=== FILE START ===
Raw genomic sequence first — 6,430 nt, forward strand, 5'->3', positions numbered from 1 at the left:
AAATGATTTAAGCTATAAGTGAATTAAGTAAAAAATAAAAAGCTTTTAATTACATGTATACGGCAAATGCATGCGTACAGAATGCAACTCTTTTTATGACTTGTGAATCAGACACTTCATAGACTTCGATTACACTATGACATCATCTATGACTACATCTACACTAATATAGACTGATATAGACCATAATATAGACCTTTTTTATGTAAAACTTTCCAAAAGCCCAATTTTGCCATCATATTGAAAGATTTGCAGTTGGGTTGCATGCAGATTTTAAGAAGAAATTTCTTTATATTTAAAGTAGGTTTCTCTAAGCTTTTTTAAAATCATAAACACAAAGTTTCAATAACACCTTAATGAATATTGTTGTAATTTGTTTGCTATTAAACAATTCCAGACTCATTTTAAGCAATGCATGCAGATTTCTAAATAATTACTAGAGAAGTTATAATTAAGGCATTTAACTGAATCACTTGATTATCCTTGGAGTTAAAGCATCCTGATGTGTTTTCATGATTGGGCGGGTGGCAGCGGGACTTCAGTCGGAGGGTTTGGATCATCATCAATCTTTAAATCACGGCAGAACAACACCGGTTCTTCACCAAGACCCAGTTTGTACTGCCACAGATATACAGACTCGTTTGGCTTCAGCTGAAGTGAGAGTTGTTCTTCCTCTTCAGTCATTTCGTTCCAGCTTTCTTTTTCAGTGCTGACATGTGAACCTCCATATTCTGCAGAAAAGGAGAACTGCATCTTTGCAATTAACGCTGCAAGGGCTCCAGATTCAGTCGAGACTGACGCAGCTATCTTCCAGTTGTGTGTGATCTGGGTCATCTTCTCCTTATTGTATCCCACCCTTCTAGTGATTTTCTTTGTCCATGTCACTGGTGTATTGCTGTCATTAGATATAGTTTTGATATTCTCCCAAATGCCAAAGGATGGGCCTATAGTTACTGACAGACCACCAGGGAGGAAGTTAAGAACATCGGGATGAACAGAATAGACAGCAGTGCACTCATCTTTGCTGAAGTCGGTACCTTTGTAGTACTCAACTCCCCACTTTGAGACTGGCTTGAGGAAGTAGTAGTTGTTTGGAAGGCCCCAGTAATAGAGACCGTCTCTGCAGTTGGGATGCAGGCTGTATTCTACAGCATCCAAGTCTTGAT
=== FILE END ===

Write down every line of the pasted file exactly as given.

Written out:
Raw genomic sequence first — 6,430 nt, forward strand, 5'->3', positions numbered from 1 at the left:
AAATGATTTAAGCTATAAGTGAATTAAGTAAAAAATAAAAAGCTTTTAATTACATGTATACGGCAAATGCATGCGTACAGAATGCAACTCTTTTTATGACTTGTGAATCAGACACTTCATAGACTTCGATTACACTATGACATCATCTATGACTACATCTACACTAATATAGACTGATATAGACCATAATATAGACCTTTTTTATGTAAAACTTTCCAAAAGCCCAATTTTGCCATCATATTGAAAGATTTGCAGTTGGGTTGCATGCAGATTTTAAGAAGAAATTTCTTTATATTTAAAGTAGGTTTCTCTAAGCTTTTTTAAAATCATAAACACAAAGTTTCAATAACACCTTAATGAATATTGTTGTAATTTGTTTGCTATTAAACAATTCCAGACTCATTTTAAGCAATGCATGCAGATTTCTAAATAATTACTAGAGAAGTTATAATTAAGGCATTTAACTGAATCACTTGATTATCCTTGGAGTTAAAGCATCCTGATGTGTTTTCATGATTGGGCGGGTGGCAGCGGGACTTCAGTCGGAGGGTTTGGATCATCATCAATCTTTAAATCACGGCAGAACAACACCGGTTCTTCACCAAGACCCAGTTTGTACTGCCACAGATATACAGACTCGTTTGGCTTCAGCTGAAGTGAGAGTTGTTCTTCCTCTTCAGTCATTTCGTTCCAGCTTTCTTTTTCAGTGCTGACATGTGAACCTCCATATTCTGCAGAAAAGGAGAACTGCATCTTTGCAATTAACGCTGCAAGGGCTCCAGATTCAGTCGAGACTGACGCAGCTATCTTCCAGTTGTGTGTGATCTGGGTCATCTTCTCCTTATTGTATCCCACCCTTCTAGTGATTTTCTTTGTCCATGTCACTGGTGTATTGCTGTCATTAGATATAGTTTTGATATTCTCCCAAATGCCAAAGGATGGGCCTATAGTTACTGACAGACCACCAGGGAGGAAGTTAAGAACATCGGGATGAACAGAATAGACAGCAGTGCACTCATCTTTGCTGAAGTCGGTACCTTTGTAGTACTCAACTCCCCACTTTGAGACTGGCTTGAGGAAGTAGTAGTTGTTTGGAAGGCCCCAGTAATAGAGACCGTCTCTGCAGTTGGGATGCAGGCTGTATTCTACAGCATCCAAGTCTTGAT